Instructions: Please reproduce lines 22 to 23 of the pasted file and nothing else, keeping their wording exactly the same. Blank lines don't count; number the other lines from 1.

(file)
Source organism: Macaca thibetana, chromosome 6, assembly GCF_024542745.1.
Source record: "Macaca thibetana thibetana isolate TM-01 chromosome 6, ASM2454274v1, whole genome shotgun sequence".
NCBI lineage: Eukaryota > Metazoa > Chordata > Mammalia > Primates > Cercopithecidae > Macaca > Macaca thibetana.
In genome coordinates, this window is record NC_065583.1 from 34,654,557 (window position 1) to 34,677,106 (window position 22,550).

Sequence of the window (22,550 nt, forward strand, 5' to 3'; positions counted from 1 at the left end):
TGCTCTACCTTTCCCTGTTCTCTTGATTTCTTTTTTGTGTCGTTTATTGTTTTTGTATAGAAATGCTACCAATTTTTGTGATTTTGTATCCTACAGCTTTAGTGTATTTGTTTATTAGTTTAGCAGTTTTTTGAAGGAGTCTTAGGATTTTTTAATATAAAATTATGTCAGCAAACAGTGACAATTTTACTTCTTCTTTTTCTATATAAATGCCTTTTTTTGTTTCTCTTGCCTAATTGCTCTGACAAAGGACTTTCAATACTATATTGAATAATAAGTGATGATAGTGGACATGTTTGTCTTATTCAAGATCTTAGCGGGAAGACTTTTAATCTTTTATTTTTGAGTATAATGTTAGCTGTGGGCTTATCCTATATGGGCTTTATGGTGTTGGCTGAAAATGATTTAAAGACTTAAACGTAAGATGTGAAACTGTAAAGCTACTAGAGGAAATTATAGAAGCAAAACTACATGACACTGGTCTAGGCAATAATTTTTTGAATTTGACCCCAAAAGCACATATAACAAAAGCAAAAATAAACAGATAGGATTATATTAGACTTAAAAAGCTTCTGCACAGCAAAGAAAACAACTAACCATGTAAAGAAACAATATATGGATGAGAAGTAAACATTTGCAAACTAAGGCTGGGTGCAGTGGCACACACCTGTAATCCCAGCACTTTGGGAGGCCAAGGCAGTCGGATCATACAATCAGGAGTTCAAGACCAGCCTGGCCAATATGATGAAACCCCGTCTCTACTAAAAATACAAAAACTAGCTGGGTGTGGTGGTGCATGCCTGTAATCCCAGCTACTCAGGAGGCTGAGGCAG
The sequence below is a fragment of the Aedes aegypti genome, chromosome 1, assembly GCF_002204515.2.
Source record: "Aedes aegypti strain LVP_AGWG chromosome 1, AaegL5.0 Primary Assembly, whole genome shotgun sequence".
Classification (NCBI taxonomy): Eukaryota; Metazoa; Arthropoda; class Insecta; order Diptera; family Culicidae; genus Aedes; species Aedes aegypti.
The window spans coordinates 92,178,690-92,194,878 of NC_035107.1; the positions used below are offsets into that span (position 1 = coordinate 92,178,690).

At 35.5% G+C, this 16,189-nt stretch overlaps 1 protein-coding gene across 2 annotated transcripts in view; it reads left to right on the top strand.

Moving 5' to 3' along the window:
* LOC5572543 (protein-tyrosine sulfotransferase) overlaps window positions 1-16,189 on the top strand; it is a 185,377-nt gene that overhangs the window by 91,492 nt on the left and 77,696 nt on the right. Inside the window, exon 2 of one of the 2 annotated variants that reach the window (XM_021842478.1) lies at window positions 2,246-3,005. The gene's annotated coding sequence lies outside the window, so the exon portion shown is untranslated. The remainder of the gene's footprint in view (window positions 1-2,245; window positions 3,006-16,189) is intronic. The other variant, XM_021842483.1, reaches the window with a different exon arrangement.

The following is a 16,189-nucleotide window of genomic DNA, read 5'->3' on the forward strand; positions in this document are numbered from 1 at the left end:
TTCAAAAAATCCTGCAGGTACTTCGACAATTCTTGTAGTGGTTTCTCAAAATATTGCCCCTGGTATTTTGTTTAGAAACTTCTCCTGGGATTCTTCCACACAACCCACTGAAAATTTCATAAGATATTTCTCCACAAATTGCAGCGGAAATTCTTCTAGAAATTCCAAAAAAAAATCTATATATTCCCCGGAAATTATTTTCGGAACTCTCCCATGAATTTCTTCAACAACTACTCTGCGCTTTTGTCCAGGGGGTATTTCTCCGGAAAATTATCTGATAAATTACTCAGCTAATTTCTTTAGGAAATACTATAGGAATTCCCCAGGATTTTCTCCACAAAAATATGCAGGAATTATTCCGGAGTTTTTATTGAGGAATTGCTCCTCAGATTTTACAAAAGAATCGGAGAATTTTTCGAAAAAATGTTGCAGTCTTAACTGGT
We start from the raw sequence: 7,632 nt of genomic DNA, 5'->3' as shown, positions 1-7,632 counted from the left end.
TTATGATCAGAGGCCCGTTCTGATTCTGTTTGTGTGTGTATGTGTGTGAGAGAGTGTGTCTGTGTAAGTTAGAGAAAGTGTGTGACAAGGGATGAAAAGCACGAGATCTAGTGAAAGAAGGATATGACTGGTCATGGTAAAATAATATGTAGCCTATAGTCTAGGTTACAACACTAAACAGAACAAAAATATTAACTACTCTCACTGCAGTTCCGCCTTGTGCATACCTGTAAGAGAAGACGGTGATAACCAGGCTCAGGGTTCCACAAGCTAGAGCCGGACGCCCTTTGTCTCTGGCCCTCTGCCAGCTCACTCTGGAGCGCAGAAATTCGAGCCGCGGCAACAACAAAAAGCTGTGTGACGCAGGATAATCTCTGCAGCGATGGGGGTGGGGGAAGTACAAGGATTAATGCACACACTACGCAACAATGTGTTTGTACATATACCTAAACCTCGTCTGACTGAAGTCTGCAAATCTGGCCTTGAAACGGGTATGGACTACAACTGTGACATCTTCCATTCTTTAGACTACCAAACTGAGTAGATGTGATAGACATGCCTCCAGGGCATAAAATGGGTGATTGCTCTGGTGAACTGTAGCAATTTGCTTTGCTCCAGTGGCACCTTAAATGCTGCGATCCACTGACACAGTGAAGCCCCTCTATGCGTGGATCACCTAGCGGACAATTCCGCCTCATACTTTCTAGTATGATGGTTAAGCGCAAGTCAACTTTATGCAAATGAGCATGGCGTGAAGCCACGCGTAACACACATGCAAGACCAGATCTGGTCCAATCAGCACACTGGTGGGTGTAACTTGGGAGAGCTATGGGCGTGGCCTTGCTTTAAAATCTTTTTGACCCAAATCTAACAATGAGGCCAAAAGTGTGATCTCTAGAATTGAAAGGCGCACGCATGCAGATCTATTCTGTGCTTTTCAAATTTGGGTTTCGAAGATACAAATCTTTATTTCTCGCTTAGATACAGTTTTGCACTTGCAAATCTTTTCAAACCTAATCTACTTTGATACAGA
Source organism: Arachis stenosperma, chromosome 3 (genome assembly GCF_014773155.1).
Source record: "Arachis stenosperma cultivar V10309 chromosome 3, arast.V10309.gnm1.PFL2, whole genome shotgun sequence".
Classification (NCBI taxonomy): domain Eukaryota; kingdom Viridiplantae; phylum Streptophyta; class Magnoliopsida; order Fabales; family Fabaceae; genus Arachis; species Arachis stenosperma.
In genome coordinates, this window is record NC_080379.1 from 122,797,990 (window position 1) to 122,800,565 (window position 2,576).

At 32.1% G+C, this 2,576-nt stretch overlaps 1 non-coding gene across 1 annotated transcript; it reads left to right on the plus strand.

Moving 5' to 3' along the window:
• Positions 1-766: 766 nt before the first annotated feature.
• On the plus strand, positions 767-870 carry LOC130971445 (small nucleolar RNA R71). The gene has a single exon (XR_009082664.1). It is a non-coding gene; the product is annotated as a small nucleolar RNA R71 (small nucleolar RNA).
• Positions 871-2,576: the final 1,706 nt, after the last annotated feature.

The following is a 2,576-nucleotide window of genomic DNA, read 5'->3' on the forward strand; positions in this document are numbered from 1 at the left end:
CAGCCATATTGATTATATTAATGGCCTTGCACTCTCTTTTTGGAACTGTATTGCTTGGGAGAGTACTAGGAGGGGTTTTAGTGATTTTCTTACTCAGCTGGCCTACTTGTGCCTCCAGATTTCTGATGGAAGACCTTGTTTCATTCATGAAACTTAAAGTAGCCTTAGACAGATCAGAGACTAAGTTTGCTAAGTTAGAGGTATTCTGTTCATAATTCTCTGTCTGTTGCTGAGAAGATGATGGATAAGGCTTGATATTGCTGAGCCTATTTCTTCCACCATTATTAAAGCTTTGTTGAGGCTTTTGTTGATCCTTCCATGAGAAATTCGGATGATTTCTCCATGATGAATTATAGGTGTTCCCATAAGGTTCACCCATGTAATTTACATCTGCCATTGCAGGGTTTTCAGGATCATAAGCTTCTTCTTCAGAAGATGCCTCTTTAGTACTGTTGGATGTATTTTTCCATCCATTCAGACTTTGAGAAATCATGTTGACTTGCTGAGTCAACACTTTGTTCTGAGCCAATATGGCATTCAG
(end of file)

At 32.1% G+C, this 2,576-nt stretch overlaps 1 non-coding gene across 1 annotated transcript; it reads left to right on the plus strand.

Moving 5' to 3' along the window: